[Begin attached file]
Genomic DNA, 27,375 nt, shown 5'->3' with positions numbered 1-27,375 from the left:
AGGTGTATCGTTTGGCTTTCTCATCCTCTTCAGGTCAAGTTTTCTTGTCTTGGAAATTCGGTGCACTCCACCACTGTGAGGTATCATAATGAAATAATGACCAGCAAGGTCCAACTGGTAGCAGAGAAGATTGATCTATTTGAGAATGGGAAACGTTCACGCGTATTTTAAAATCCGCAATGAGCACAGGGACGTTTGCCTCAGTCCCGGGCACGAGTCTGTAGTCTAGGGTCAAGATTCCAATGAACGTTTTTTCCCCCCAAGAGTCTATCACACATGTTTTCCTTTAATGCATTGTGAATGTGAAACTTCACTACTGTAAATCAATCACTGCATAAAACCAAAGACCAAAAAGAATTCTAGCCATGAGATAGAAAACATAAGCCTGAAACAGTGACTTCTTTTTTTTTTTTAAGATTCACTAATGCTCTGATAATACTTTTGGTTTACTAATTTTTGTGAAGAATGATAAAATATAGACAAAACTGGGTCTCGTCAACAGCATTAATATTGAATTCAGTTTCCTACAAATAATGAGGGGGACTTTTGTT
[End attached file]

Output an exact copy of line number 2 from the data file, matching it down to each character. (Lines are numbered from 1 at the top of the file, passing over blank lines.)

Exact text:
AGGTGTATCGTTTGGCTTTCTCATCCTCTTCAGGTCAAGTTTTCTTGTCTTGGAAATTCGGTGCACTCCACCACTGTGAGGTATCATAATGAAATAATGACCAGCAAGGTCCAACTGGTAGCAGAGAAGATTGATCTATTTGAGAATGGGAAACGTTCACGCGTATTTTAAAATCCGCAATGAGCACAGGGACGTTTGCCTCAGTCCCGGGCACGAGTCTGTAGTCTAGGGTCAAGATTCCAATGAACGTTTTTTCCCCCCAAGAGTCTATCACACATGTTTTCCTTTAATGCATTGTGAATGTGAAACTTCACTACTGTAAATCAATCACTGCATAAAACCAAAGACCAAAAAGAATTCTAGCCATGAGATAGAAAACATAAGCCTGAAACAGTGACTTCTTTTTTTTTTTTAAGATTCACTAATGCTCTGATAATACTTTTGGTTTACTAATTTTTGTGAAGAATGATAAAATATAGACAAAACTGGGTCTCGTCAACAGCATTAATATTGAATTCAGTTTCCTACAAATAATGAGGGGGACTTTTGTT